The Shimmering Intensity of Virginia Woolf: An Interview with Rosi Braidotti

Ruth Clemens, Leeds Trinity University and Utrecht University

Rosi Braidotti is a philosopher and Distinguished University Professor at Utrecht University and the founding director of the Centre for the Humanities in Utrecht. Her work has been translated into more than 20 languages, and includes the monographs Patterns of Dissonance (1991), Nomadic Subjects (1994), Metamorphoses (2002), Transpositions (2006), and The Posthuman (2013), as well as a number of edited volumes including, with Paul Gilroy, Conflicting Humanities (2016). Although not known as a literary scholar, many students and scholars of comparative literature and contemporary literary theory will recognise her influence on their fields, especially within gender studies, new materialism, and the posthuman. Along with the philosophical influences of Spinoza, Deleuze, and Irigaray, throughout Braidotti’s oeuvre there are multiple appearances by the figure of Virginia Woolf, and in June 2018 Braidotti delivered a keynote lecture at the 28th International Conference on Virginia Woolf at the University of Kent. The Modernist Review recently caught up with her to chat about her love of Virginia, feminist resistance in times of crisis, and why literature matters.

Hi Rosi, thanks for speaking to us today. I want to start by asking you about the most present literary figure in your work – Virginia Woolf. Much of Woolf’s non-fiction bolsters your writing on gender studies, the critical posthumanities, and feminist activism, and her fiction practice plays an important role in your philosophy of affirmation. You recently gave a keynote lecture at the International Conference on Virginia Woolf, and in Metamorphoses you present Woolf’s works as those potent affirmations of life’s virtual possibilities – this is writing as a vital process of life. Why has Woolf had such an impact on your philosophy, and how did your relationship with Woolf begin?

It grew very slowly – my first encounter with Woolf was very much the essays. I studied at the ANU in Canberra in the 1970s, and I think it’s significant to mention that in the Commonwealth colonies she wasn’t part of the canon. We didn’t get The Waves, we got Finnegans Wake. I detest Joyce. I can’t bear the guy. A Portrait of the Artist as a Young Man I can still do business with, but with the rest I think oh, smartass! Anyway, we didn’t get Woolf as part of the English Literature canon but we did get her as part of the feminist canon, so A Room of One’s Own and Three Guineas were my beginning. And then I got to know her little by little as part of my feminist reading, because – I repeat – in the mid-seventies you didn’t encounter her as part of the canon. She wasn’t there. Feminism contributed greatly to making her more canonical than she was, and by now I think her value is simply shining through. Eventually I came to her fiction – I started with Mrs Dalloway and To the Lighthouse, and then of course Orlando, the little bagatelle, the ‘little book’ as she called it. I think her work grows with me – or rather, I grew with her, although she died young. I couldn’t read The Waves when I was forty, and now it’s on my bedside table – I read it like a breviary, like a prayer book.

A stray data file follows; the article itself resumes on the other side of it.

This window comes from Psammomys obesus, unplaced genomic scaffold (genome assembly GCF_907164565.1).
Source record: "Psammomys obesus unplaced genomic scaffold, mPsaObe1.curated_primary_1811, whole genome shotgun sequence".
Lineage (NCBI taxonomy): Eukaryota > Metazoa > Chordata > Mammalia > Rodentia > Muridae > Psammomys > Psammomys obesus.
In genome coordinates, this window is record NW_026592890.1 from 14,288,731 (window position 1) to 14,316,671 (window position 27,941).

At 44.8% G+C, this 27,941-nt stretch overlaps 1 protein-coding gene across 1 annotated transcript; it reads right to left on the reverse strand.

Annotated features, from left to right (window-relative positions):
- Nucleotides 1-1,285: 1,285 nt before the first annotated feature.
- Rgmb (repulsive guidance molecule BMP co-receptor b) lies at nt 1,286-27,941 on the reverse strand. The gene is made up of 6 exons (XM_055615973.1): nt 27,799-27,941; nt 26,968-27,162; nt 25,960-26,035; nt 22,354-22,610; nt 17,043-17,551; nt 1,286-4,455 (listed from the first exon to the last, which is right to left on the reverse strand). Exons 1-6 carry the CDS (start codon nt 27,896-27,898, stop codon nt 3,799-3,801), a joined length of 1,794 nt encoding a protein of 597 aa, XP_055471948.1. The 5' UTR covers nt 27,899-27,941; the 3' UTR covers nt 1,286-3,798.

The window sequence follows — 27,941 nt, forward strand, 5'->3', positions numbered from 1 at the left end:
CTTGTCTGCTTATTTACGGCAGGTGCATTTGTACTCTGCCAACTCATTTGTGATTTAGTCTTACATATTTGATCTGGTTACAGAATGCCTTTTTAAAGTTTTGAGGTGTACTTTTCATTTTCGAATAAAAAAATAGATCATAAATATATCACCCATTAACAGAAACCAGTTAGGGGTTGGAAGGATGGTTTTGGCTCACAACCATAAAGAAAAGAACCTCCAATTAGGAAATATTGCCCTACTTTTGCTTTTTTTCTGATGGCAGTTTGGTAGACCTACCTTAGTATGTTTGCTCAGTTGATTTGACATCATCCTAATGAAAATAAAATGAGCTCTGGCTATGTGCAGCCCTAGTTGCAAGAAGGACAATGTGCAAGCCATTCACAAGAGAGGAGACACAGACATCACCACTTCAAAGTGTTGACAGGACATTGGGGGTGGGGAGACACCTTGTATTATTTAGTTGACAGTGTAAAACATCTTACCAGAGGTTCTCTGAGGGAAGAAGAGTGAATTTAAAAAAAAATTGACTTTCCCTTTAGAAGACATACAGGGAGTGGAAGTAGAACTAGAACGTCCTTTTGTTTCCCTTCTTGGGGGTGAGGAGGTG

In your keynote in June you spoke about how perennial and ever-renewing Woolf’s work is for you. Why do you think Woolf keeps drawing you back in?

I have some identification with her pathologies, one of them being graphomania. She was a graphomaniac; she just wrote. And I am at my happiest when I can write. If I have nothing else to write I just copy down the phone book – at least, when we had it – it’s one of my standard jokes about myself. She was a letter writer and diary writer – I have three different versions of the diary with different colour schemes. I mean, what an extraordinary thing it is.